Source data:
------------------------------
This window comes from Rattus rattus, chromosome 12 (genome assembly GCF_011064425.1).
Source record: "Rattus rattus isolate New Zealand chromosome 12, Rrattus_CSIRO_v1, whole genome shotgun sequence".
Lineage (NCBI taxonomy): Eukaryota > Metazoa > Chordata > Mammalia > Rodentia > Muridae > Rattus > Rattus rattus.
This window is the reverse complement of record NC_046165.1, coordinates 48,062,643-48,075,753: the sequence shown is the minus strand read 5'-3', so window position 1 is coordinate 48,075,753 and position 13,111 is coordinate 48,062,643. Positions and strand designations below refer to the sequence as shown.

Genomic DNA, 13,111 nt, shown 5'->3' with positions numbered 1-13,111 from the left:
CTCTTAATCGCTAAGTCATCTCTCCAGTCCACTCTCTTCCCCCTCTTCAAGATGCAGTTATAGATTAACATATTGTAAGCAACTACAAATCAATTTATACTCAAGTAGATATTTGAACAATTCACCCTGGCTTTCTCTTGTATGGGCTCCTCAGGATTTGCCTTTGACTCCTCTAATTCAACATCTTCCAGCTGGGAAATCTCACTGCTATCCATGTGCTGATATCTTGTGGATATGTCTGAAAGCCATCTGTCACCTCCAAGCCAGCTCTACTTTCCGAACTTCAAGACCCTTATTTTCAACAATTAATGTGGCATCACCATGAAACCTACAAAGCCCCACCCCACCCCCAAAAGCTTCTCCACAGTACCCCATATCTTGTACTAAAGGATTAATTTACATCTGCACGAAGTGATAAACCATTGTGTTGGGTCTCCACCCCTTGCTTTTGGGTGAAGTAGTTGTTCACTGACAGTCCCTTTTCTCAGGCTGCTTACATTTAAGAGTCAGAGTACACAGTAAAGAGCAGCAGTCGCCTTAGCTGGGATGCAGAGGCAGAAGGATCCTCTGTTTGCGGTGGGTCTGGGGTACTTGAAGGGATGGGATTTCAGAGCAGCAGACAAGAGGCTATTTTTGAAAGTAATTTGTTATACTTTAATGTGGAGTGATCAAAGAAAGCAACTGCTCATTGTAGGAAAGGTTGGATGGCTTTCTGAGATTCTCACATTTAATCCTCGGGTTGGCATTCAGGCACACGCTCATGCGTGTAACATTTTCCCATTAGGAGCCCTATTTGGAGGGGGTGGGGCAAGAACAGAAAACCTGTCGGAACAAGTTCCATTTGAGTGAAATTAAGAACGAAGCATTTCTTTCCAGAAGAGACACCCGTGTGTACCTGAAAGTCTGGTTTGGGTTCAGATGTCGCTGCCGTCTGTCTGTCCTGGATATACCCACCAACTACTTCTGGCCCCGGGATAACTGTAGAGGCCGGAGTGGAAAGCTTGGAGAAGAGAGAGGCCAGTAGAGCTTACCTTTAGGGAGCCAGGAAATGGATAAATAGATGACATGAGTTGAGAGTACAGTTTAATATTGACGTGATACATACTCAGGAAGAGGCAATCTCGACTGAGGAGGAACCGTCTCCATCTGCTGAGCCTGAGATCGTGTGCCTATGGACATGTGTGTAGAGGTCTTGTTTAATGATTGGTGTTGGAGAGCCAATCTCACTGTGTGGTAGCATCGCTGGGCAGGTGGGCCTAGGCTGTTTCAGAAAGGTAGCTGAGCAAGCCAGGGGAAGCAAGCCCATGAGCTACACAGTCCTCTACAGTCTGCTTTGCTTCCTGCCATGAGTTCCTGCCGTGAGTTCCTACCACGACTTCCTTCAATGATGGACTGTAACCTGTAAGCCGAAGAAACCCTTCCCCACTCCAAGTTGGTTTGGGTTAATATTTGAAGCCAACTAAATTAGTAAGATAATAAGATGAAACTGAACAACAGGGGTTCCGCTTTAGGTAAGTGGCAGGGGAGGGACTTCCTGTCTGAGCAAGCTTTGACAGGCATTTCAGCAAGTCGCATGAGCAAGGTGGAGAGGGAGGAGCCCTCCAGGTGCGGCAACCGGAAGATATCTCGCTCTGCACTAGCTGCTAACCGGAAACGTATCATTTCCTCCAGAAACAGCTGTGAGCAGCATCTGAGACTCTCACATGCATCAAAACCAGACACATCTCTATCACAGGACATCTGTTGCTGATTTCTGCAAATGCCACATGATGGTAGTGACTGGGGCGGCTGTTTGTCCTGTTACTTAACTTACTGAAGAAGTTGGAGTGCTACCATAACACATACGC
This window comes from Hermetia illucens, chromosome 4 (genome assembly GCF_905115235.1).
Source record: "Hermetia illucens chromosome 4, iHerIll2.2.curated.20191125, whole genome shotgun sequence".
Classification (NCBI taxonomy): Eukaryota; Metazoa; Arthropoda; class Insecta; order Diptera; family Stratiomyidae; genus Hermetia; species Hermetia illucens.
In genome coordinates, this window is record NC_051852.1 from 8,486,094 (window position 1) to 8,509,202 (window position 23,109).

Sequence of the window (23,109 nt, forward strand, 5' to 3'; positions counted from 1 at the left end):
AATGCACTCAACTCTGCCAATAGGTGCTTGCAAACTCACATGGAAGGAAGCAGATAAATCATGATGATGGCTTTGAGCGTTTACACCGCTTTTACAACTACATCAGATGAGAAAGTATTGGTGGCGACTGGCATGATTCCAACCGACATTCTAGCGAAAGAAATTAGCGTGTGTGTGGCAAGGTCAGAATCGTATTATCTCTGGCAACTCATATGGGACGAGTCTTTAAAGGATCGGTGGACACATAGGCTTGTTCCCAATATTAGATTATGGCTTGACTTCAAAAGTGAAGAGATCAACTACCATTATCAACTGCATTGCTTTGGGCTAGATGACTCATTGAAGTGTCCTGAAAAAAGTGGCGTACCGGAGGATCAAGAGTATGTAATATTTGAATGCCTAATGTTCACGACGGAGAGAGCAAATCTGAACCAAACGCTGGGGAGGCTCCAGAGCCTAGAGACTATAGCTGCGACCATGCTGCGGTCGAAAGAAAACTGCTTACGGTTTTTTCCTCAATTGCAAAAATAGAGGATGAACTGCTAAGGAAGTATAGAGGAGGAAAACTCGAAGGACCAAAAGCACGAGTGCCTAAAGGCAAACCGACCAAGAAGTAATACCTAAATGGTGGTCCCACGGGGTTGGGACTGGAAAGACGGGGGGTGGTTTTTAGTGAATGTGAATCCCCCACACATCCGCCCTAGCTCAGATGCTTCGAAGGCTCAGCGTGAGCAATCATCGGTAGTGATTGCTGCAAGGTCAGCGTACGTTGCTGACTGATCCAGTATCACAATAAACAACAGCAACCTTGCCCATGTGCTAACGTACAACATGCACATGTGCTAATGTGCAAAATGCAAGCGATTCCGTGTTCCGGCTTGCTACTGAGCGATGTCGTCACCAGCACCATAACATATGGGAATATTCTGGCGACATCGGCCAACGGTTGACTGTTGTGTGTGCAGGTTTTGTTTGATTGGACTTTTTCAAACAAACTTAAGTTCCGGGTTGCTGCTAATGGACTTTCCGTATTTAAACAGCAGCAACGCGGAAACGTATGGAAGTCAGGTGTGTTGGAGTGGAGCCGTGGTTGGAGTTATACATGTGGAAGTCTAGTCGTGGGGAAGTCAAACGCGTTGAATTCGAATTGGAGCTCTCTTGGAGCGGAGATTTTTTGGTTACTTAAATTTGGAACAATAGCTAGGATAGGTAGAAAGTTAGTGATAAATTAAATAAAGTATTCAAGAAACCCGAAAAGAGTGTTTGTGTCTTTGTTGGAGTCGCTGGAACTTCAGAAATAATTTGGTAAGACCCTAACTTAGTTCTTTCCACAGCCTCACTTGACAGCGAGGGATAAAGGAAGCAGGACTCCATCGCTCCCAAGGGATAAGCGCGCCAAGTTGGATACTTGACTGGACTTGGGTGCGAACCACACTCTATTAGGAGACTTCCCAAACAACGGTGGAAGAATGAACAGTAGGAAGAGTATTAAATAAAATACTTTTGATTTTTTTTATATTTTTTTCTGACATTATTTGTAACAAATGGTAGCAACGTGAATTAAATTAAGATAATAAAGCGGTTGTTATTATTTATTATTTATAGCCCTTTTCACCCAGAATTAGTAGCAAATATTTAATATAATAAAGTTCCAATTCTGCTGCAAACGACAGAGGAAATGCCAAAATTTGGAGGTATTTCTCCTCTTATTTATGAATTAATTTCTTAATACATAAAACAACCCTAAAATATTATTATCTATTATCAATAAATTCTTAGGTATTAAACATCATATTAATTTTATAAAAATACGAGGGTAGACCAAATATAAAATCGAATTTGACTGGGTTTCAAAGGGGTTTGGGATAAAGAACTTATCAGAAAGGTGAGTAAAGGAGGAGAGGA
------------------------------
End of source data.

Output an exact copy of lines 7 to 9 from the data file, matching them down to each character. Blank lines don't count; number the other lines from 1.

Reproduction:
This window comes from Hermetia illucens, chromosome 4 (genome assembly GCF_905115235.1).
Source record: "Hermetia illucens chromosome 4, iHerIll2.2.curated.20191125, whole genome shotgun sequence".
Classification (NCBI taxonomy): Eukaryota; Metazoa; Arthropoda; class Insecta; order Diptera; family Stratiomyidae; genus Hermetia; species Hermetia illucens.